Law is one of the most conservative professions out there, but Millennial communication is anything but conservative. That’s making many lawyers turn to new ways of communicating with their clients so they can do their job. One of these methods is Slack, a real-time communication platform with incredible search and archive abilities.
Initially released in 2013, Slack has become the email-replacement app of choice for many businesses, especially startups. It’s also used by the public to create personalized chatrooms. It’s this ability to create private and secure chat rooms with clients that makes it appealing for lawyers who want to reach clients who don’t want to talk in person, call, or email, while also getting around the security worries of texting.
Trails of Discovery
But Slack provides more than just a Millennial-friendly way of communication. It also creates an excellent paper trail of client communications. Even the free Slack version allows you to store thousands of messages. Clients and lawyers can go back through a conversation and pluck out that little nugget of information that could help a case or resolve a billing dispute.
This ability to store information and search it easily also makes Slack conversations open for evidence discovery. As people use more and more chatting applications, this will force lawyers to stay on top of these messaging technologies so they can get the evidence they need for cases. A lawyer who doesn’t know how to use something like Slack could find themselves at a serious disadvantage.
Advantages for Clients
What does a client get out of using a lawyer’s Slack chatroom over traditional calls and emails? Several things:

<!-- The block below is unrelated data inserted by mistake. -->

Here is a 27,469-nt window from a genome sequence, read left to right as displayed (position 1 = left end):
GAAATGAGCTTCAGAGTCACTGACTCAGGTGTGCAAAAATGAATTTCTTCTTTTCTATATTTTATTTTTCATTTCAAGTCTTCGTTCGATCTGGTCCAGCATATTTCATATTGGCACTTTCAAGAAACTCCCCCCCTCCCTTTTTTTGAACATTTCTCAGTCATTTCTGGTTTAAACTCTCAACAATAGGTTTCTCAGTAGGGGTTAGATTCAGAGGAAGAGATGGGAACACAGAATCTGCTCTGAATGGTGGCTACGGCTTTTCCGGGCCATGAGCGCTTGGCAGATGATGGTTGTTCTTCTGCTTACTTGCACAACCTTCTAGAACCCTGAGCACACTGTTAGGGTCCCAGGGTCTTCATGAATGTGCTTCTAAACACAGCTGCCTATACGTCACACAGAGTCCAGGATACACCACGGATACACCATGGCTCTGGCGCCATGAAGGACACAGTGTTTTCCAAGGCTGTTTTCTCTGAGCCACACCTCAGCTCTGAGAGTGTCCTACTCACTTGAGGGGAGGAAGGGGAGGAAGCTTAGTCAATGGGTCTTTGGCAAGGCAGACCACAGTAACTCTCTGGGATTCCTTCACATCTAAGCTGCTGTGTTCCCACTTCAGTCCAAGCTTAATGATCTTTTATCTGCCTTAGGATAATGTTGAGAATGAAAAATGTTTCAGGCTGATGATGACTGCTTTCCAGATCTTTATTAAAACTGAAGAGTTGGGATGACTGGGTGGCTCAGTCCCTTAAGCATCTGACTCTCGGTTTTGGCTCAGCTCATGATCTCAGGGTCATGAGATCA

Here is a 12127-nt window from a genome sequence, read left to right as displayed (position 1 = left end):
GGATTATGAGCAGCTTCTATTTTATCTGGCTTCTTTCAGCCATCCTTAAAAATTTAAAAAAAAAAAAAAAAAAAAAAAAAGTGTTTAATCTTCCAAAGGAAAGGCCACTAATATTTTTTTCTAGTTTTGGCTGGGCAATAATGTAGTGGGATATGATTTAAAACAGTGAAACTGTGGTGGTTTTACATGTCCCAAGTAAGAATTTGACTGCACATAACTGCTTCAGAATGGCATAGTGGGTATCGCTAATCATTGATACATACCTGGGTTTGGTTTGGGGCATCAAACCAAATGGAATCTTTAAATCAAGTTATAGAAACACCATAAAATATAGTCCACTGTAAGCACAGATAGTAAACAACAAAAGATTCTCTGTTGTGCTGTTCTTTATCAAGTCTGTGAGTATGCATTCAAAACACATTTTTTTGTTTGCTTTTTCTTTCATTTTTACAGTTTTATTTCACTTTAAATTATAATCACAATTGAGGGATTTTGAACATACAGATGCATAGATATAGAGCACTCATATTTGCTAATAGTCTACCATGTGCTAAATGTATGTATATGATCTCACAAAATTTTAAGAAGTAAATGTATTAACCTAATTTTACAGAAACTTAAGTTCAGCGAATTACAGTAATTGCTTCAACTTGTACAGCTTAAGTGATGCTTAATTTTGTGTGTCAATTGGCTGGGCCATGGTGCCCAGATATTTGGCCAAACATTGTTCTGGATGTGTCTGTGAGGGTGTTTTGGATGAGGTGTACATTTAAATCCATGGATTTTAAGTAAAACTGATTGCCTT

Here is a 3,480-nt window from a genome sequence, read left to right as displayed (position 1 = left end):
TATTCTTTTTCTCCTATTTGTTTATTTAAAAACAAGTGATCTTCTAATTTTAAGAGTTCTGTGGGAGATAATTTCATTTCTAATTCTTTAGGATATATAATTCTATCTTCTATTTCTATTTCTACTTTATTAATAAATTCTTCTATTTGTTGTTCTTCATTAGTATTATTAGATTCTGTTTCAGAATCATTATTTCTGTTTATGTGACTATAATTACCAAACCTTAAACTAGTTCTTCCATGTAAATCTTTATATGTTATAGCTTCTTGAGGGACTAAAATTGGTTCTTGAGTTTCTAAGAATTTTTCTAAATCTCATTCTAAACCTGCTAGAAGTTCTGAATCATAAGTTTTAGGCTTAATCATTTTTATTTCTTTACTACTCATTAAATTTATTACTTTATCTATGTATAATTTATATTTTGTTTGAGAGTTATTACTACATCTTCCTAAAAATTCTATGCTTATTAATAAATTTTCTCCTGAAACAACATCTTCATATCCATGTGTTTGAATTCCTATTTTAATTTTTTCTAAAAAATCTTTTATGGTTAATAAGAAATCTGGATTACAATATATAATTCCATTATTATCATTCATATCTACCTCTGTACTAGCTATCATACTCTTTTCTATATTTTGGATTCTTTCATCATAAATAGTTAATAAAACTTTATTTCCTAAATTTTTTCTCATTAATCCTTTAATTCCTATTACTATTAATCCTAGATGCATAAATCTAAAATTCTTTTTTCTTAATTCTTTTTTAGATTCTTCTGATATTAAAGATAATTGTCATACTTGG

– Real-time communication lowers the anxiety of wondering what is going to happen in a case.
– No missing emails disappearing down spam boxes or archive folders.
– No missed calls to or from the lawyer.
– A full trail of communication you can use to call out your lawyer if a problem arises.
– Easy sharing of files allows upload of text and photo evidence without having to go to their office to deliver it.
In short, it’s like having your lawyer always on hand when you need to send them a message. True, they might not respond to you immediately but the message will be there and they won’t be able to dodge it.
The file sharing feature is an especially powerful one. Imagine you were injured in an accident and an insurance representative came to you with some paperwork. You could photograph the documents and send them via Slack to your personal injury lawyer for analysis right there and wait for their opinion. Some insurance companies do like to play sneaky tricks to pay out less money. Slack could nip this kind of tactic right in the bud.
Jason Baril, attorney for OEB Law, often uses Slack with his clients. “It’s much easier for an injured client to photograph documents or communicate with my office via Slack than traditional methods. I also find it more reliable for keeping a trail of communication than email. It’s not that hard to teach even a non-technical person the basics.”
Lawyers already savvy with Slack set up their own client portals once they take on a client. It doesn’t take long to learn the program either. If you’re already familiar with chat rooms and how to attach files to email, Slack will be very easy to pick up.
If you’re seeking a lawyer, you should expect that they will communicate with you in the manner you request unless there are good legal reasons not to do it. If they don’t offer a communication method like Slack, it may be a sign they’re too far behind in the times and you should take your business elsewhere.